Just as IVF has proliferated throughout the United States, it has also spread throughout the world, not only to highly industrialized countries but also to developing societies, according to Melissa J. Pashigian, an assistant professor of anthropology at Bryn Mawr. In doing so, it has engaged varied societies in a moral dilemma of what is natural and who should have access. Pashigian notes that when a new technology is transferred to other countries, people often use cultural beliefs as a basis for integrating it.
“In a place where sperm donation is unacceptable for religious reasons or because of the belief that children come specifically from the husband’s sperm, traditional IVF creates problems of social acceptability. But with intracytoplasmic sperm injection for cases where a husband has a poor sperm profile, IVF may become culturally acceptable since the need for a donor is eliminated,” Pashigian explains.
Pashigian also notes that cost is a significant issue in many countries where IVF is available. How it is paid for varies from country to country. In the Netherlands, for instance, the government pays for all of the costs associated with the procedure. In England, a debate continues over whether the National Health Service should offer free IVF rather than current, limited coverage of it. In many countries, the government and individual share the cost of the procedure. In Vietnam, where Pashigian has studied fertility issues, IVF is an expensive procedure compared to annual average income, and the procedure remains beyond the reach of most, she says. Pashigian plans to return to Vietnam to study how people’s perceptions of IVF have changed since the technology arrived there in 1997.
“The idea of natural or unnatural may be a bit different now. Initially, IVF was considered a very experimental procedure not available to many people, but when people seek out infertility treatments today, it’s one in an array of options,” she says. In the past 25 years, IVF has challenged people to examine cultural notions about normalized reproduction, she says. Looking to the future, Pashigian wonders: “Should we anticipate that technology’s role in reproduction will become more prominent in the future?”
Jennifer Fisher Wilson is the science writer for the Annals of Internal Medicine.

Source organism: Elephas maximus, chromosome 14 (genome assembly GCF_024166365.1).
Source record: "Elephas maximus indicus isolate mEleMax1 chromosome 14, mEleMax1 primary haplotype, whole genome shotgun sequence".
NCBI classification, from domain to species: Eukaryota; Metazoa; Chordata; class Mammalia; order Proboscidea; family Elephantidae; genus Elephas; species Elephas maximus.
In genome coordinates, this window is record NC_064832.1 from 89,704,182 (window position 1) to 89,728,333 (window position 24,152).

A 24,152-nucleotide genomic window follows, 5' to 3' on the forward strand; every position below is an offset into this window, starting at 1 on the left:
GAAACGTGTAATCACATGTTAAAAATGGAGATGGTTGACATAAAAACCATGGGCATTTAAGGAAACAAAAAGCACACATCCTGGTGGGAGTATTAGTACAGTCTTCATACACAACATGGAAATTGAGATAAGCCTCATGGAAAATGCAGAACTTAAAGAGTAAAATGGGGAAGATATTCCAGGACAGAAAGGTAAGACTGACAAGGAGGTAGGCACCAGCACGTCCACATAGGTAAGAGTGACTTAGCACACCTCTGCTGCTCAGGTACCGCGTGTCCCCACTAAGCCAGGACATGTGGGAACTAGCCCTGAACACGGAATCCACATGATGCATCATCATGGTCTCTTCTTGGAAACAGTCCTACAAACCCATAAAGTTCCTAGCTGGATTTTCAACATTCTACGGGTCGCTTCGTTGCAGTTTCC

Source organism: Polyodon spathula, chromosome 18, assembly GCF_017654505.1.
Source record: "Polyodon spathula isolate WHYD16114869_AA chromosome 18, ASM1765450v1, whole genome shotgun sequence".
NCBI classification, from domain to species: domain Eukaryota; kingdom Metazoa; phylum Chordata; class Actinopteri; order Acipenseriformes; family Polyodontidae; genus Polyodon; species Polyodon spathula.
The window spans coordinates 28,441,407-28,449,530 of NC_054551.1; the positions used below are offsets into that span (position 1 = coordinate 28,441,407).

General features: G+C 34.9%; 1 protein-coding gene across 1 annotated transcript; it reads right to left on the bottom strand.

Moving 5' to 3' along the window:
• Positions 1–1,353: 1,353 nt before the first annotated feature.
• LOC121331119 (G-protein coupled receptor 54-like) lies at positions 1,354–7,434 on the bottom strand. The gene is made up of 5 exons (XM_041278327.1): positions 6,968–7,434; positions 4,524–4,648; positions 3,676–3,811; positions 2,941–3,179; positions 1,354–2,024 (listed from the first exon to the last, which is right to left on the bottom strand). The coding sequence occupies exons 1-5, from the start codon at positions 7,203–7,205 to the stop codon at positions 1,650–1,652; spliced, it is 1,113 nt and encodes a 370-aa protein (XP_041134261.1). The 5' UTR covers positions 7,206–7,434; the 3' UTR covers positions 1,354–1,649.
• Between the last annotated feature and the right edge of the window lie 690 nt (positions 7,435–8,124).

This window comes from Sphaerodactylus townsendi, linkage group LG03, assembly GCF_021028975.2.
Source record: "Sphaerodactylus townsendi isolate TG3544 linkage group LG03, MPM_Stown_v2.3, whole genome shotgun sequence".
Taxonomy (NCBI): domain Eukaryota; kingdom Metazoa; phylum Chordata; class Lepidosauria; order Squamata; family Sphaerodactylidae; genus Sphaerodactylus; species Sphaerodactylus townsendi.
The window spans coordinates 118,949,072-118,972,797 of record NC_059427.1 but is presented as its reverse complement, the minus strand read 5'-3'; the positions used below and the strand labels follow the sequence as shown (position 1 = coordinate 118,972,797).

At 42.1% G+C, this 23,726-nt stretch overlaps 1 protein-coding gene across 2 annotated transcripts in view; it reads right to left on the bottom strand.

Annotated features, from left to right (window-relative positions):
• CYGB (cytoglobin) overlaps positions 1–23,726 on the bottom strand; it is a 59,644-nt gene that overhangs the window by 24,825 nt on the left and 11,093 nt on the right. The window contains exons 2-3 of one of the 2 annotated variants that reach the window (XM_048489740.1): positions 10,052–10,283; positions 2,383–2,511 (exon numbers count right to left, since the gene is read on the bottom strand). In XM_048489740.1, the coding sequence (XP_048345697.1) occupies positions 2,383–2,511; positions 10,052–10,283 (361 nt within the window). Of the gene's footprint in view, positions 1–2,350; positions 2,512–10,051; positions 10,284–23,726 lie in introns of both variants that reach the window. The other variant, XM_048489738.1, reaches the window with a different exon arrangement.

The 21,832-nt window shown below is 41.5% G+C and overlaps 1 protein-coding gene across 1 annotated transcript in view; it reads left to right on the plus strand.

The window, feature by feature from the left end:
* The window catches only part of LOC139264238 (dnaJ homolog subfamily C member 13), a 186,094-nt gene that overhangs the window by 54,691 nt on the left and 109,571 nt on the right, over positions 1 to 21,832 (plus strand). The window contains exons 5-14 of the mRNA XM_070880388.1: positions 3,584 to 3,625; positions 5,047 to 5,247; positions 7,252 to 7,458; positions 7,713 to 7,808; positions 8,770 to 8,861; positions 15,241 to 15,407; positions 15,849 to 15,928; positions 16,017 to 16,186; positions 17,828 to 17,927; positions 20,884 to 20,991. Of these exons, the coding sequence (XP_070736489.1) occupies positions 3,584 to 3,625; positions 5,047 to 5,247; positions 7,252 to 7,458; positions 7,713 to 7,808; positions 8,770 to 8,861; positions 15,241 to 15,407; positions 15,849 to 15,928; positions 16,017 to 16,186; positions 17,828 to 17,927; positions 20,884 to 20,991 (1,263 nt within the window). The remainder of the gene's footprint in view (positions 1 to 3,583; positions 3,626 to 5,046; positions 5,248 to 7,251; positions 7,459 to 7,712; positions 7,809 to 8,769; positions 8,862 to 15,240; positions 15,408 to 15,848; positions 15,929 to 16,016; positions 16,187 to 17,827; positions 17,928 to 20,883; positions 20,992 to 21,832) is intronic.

About Our Sources
Joan E. Carey, Ph.D. ’81, is an adjunct professor in the University of Scranton biology department in Scranton, Pa., where she teaches a course in endocrinology and reproduction. Her doctoral degree is in reproductive, cell and developmental biology.
Kyrin Dunston ’86 runs a private obstetrics and gynecology practice in Savannah, Ga. She graduated from Jefferson Medical College and completed a residency at the Medical Center of Delaware in Newark, Del.
Susan Wolf Greene ’80 has a private practice in New York City specializing in treating people with infertility, where she uses her professional name, Susan A. Wolf. Until recently she was physician-in-charge at the division of reproductive endrocrinology and infertility in the department of obstetrics and gynecology at Beth Israel Medical Center. She graduated from Mount Sinai School of Medicine and completed a residency in obstetrics and gynecology at Beth Israel Medical Center. She completed a fellowship in reproductive endocrinology at the University of Medicine and Dentistry of New Jersey.
Ruth Levy Guyer ’67 has taught nonfiction and science writing courses in the Johns Hopkins University Master of Arts in Writing program since 1994, and she is a visiting professor at Haverford College teaching bioethics. Previously a writer for Science and the NIH, she now writes commentaries, essays and articles about bioethics and medicine for newspapers and journals. Guyer received her Ph.D. in immunology from the University of California, Berkeley.
Lynne L. Levitsky ’62 is the chief of the pediatric endocrinology unit at Massachusetts General Hospital and an associate professor of pediatrics at Harvard Medical School, Boston, where her research laboratory focuses on the genetics of human liver development, diabetes mellitus and Prader-Willi syndrome. Levitsky received her M.D. from Yale University.
Melissa J. Pashigian is an assistant professor of anthropology at Bryn Mawr, teaching courses on medical anthropology, the politics of reproduction, Southeast Asia anthropology, and gender and anthropology. She earned her B.A. and M.A. degrees from Stanford University, a master of public health degree from Harvard University, and a Ph.D. from the University of California, Los Angeles.